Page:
Wendy Smith, @gemsatourguide

A bright spot of orange in a small antique shop window caught my eye from across the street one day in Rome, many years ago. I felt compelled to go see what it was. A stunning carnelian and gold ring awaited me and I knew I had to try it on. I had been in Italy about three weeks at that point and had already seen so many beautiful ancient carnelian intaglio rings in the museums there that I was really hoping to find a piece for myself that would reflect the beauty of these pieces. In the small, well appointed antique shop, I tried on the ring and fell in love instantly; the heavy engraved gold ring fit perfectly on my index finger and I couldn’t believe how comfortable it was and how perfect it looked on my hand. In most cases this would have sold me but I still had several months left in Europe and what if I came across a better ring, one that was actually an antique?  This one was fully hallmarked Italian and vintage, probably from the 1970’s.  The “what ifs” started playing in my head. “I should wait”, “I won’t have the money to buy another ring, if it comes along. My heart was set on antique!”  Then I started to look at the ring in another light. I saw that it was a modern day take on an ancient intaglio ring, which I thought was a really cool aspect. It was Italian. It was beautifully made. I loved it and it fit!  And, so I bought it. If I hadn’t, it would have haunted me until this day. I wear it more than any other ring in my collection and it feels like a loyal friend, comfortable and perfectly suited to me. And that’s not easy to find.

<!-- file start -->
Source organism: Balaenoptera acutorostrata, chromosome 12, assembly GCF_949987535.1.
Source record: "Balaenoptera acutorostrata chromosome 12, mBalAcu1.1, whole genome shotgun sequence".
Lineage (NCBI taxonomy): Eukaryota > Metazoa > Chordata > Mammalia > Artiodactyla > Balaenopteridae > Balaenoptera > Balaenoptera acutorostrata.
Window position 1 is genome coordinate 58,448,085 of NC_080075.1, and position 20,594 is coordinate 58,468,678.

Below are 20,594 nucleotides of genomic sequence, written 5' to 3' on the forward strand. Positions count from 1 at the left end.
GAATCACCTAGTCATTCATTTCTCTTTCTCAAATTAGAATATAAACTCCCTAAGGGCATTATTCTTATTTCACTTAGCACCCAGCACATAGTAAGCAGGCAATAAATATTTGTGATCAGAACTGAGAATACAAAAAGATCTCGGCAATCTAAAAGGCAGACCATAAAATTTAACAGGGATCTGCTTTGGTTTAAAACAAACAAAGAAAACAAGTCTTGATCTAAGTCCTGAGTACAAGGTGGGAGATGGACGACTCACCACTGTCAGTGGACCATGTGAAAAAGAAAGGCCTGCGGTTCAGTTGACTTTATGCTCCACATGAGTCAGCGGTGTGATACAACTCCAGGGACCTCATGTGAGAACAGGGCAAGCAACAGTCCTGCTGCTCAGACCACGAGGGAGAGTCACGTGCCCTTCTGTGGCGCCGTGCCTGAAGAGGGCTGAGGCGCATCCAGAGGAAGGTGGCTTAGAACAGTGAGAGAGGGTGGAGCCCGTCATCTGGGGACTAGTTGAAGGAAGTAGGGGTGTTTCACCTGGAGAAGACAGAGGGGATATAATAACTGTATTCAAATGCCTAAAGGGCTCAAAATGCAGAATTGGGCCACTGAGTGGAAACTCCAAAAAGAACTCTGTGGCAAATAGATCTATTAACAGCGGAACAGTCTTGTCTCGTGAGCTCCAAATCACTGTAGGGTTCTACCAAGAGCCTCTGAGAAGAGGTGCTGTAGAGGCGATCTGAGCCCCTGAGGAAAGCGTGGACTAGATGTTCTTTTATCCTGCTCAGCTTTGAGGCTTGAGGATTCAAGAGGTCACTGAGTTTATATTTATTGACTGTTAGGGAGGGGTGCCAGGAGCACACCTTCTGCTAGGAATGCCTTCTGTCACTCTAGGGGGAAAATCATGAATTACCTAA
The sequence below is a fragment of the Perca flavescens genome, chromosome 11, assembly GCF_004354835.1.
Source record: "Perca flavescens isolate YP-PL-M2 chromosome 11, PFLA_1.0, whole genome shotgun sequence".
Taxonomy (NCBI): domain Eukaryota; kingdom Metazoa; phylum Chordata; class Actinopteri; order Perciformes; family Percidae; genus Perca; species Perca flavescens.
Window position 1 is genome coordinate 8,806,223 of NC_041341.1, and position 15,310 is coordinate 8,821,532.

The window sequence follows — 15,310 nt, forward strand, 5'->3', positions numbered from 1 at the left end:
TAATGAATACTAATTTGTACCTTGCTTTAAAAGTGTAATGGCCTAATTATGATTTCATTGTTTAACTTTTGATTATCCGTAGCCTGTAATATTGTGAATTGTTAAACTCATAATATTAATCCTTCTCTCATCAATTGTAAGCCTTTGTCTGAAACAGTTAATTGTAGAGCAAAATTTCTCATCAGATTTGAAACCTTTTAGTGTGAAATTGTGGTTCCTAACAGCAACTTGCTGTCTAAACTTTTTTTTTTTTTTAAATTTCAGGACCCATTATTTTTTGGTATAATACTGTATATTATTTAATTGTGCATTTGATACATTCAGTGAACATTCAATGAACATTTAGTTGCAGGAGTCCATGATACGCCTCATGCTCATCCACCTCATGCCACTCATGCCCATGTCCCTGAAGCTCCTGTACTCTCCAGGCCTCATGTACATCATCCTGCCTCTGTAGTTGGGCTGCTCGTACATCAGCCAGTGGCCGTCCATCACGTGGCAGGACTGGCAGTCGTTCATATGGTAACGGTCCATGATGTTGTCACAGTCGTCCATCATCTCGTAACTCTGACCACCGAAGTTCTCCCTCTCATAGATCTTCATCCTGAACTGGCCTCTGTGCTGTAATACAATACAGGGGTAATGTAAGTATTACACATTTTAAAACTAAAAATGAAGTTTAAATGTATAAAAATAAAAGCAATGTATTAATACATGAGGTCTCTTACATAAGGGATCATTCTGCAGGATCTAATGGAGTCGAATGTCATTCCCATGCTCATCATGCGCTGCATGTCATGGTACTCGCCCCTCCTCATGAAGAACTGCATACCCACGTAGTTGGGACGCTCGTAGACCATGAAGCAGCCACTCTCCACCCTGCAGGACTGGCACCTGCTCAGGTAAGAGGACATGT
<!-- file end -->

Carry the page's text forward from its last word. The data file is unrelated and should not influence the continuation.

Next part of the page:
Wendy Smith’s Italian carnelian ring


Jamie Joseph designer, Jamie Joseph